B: Remove the booster and associated slop. Have less pedal travel and much more linear, consistant result than option A for the cost of a couple bolts.

Why do so many people choose option A?
 

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break down a legit Integra Type R and compare it to a Integra GSR of same vintage.

THAT is why many people go for bigger. Because honda did it and was VERY successful AND reliable while racing.

WHat you DONT find in honda's racing is booster removals and reduced masters. Because that is DUMB and purely a braking FEEL.


My DX stock brake system will stop FAR faster than an identical DX with a smaller master and no booster. I will put money on it. a smaller means you are moving a smaller amount of fluid FASTER. BUT that amount does NOT translate into a FULL piston compression on the caliper.


bigger calipers, bigger master. Physics. Reasons. BECAUSE RACECAR!!!!!!!!!!!!
 

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WHat you DONT find in honda's racing is booster removals and reduced masters. Because that is DUMB and purely a braking FEEL.
I dont know what all honda racers do, or do not do, I havent polled all of them. However, I can tell you that there have been a lot of professional race cars over the years that have very sucessfully used manual brakes, because they can be controlled more accurately and precisely than power brakes, so they can stop faster.

break down a legit Integra Type R and compare it to a Integra GSR of same vintage.

THAT is why many people go for bigger. Because honda did it and was VERY successful AND reliable while racing.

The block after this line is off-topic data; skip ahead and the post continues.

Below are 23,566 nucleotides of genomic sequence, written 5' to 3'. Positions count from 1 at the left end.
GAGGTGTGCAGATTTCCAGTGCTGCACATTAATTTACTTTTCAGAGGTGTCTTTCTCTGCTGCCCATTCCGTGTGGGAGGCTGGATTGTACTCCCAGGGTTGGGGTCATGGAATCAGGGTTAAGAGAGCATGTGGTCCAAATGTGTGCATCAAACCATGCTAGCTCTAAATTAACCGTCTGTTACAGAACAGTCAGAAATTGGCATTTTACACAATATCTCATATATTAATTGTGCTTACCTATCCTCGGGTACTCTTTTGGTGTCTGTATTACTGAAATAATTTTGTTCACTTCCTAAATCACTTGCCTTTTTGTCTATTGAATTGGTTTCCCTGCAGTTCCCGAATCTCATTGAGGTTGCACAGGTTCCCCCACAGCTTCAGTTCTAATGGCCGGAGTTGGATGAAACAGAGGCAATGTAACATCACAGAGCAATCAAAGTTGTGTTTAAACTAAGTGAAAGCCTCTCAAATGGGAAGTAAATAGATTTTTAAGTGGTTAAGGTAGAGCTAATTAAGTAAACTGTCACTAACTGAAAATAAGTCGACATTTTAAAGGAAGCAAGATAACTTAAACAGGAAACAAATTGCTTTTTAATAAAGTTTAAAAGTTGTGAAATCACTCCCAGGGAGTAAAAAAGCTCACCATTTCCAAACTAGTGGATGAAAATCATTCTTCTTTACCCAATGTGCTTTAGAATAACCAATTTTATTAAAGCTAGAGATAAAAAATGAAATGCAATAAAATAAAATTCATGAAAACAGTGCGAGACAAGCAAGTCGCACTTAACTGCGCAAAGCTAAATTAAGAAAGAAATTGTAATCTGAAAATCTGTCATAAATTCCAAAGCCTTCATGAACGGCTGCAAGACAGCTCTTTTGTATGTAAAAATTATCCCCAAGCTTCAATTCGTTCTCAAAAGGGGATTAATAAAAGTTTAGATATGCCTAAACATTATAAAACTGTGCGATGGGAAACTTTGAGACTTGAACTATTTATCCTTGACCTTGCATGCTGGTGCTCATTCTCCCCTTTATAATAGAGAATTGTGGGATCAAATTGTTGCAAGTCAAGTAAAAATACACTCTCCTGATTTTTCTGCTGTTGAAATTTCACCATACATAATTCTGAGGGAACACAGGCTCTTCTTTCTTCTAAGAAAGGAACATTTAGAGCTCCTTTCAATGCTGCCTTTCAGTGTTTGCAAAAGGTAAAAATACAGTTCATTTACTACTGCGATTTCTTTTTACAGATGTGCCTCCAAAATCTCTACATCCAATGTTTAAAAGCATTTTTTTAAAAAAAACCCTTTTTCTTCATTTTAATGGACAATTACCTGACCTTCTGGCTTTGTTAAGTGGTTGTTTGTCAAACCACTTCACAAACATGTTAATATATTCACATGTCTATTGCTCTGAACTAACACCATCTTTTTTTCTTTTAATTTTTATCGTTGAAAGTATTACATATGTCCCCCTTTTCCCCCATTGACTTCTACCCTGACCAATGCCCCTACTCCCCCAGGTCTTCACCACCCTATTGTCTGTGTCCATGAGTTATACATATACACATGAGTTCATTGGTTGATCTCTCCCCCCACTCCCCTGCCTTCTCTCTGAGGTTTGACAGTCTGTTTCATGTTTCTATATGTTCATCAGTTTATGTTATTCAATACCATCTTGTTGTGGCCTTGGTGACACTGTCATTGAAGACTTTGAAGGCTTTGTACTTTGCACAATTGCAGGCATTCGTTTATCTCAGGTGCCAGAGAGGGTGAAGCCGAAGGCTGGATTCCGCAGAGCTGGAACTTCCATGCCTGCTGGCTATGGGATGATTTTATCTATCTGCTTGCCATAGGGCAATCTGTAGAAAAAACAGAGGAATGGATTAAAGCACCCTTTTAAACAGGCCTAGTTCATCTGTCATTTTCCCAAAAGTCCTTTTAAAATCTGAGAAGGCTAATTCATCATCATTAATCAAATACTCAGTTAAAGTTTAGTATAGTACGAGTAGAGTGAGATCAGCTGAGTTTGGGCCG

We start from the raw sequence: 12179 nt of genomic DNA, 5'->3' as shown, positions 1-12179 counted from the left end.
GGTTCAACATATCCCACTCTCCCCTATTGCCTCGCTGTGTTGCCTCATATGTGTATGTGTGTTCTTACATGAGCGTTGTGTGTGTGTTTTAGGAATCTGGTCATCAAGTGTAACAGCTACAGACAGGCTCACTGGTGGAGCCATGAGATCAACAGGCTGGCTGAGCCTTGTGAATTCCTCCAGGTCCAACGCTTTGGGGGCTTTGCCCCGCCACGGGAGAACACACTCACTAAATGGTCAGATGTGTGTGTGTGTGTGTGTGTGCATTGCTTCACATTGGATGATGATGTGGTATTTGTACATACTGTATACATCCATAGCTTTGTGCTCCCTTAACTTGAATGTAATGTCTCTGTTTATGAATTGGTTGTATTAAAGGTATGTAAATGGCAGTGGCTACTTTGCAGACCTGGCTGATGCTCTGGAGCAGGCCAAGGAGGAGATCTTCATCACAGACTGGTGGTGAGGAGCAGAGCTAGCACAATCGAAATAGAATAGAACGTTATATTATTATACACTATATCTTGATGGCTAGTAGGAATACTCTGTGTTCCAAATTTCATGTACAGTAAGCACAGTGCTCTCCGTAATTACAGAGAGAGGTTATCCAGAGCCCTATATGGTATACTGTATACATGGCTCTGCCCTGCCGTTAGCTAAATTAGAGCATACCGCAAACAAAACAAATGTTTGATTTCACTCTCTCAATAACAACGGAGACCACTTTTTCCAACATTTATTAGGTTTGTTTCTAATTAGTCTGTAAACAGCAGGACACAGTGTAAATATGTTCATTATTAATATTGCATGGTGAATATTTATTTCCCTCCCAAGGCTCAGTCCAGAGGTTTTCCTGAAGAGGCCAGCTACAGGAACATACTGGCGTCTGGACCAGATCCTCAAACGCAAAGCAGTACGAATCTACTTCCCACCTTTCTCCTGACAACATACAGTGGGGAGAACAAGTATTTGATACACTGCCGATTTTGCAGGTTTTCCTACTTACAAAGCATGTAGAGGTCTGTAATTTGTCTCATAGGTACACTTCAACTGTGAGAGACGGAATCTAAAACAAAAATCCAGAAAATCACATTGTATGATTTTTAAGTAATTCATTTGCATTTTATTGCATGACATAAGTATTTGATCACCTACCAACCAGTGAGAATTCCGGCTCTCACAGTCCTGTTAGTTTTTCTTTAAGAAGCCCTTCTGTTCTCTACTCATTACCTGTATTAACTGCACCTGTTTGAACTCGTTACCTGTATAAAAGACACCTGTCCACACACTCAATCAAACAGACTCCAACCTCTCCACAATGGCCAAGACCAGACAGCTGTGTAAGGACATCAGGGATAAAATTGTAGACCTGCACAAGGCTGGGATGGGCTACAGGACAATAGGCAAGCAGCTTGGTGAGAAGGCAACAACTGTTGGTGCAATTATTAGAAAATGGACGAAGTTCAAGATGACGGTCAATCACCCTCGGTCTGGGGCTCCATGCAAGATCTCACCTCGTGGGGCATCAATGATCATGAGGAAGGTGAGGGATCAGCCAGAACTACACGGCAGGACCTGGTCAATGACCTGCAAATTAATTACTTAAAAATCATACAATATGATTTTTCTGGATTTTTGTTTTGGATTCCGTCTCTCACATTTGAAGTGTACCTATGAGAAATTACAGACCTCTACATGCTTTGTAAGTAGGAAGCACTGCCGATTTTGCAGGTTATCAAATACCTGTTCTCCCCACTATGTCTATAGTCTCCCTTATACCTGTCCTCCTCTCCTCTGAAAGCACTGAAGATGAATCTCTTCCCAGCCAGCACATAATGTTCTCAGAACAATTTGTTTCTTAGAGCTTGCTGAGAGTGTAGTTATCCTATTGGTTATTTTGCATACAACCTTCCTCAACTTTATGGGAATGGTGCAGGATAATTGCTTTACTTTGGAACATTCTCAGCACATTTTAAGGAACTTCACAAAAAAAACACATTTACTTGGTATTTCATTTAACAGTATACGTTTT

We are refering to master cylinders and you are comparing GSR VS ITRs.... which came with the same size master cylinders each year... So what is your point here?

My DX stock brake system will stop FAR faster than an identical DX with a smaller master and no booster. I will put money on it. a smaller means you are moving a smaller amount of fluid FASTER. BUT that amount does NOT translate into a FULL piston compression on the caliper.

bigger calipers, bigger master. Physics. Reasons. BECAUSE RACECAR!!!!!!!!!!!!
Ok Mattliston.... You should really try to not comment on stuff you dont know about. You are just wrong on everything here.

If your master cylinder can move enough fluid to completely compress all your brake calipers, it does not matter to your brakes what size your master cylinder is. Your brakes DO NOT SEE your master cylinder. Your brakes ONLY see line pressure and a TINY amount of fluid volume, it does not matter if that comes from a 1/2" master cylinder with no booster, or a 10" master cylinder with huge assist, if they provide the same line pressure, your brakes will act exactly the same.

Keep in mind that brakes that are in decent condition and adjusted properly require VERY little fluid volume to move calipers, after they make contact it is all about line pressure. If you remember from basic science classes, fluid is basically non compressible.

You think you need a huge master cylinder, because you think your master cylinder moves a lot of fluid because your brake pedal moves a long distance. I understand why you think these things, but they are wrong.

Your pedal moves a long ways because your vacuum booster adds slop, not because your master cylinder has to move a large volume of fluid.

My stock 13/16" master cylinder with integra 10.3" fronts and stock rear disks barely moves from completely up to full lock. I get MAYBE 1" of pedal travel at the outside, and most of that is from firewall flex and pedal arm flex. I could easily completely engage 5-10 of my complete brake systems with my same master cylinder.

So you saying your brakes work better because my stock master cylinder cant move enough fluid volume to fully engage the calipers is just..... Uninformed. At best.
 

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Ehhh some might say that. Seems like in the OPs case stock MC boosterless would be a good option, huge brakes and possible clearence issues. Mattliston ignorant fearmongering seemed a bit out of place to me though.

Besides I just hate it when people come in telling me I know nothing about something I have been doing for the last 15 years, especially since it is clearly something they have never done.
 

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I'm planning on down sizing my MC, 15/16" with tiny HF booster and I cannot get enough braking force. Stock front, rear disk upgrade.

Just did some reading of newer Circle Track Magazine....yep we've been doing some things wrong :)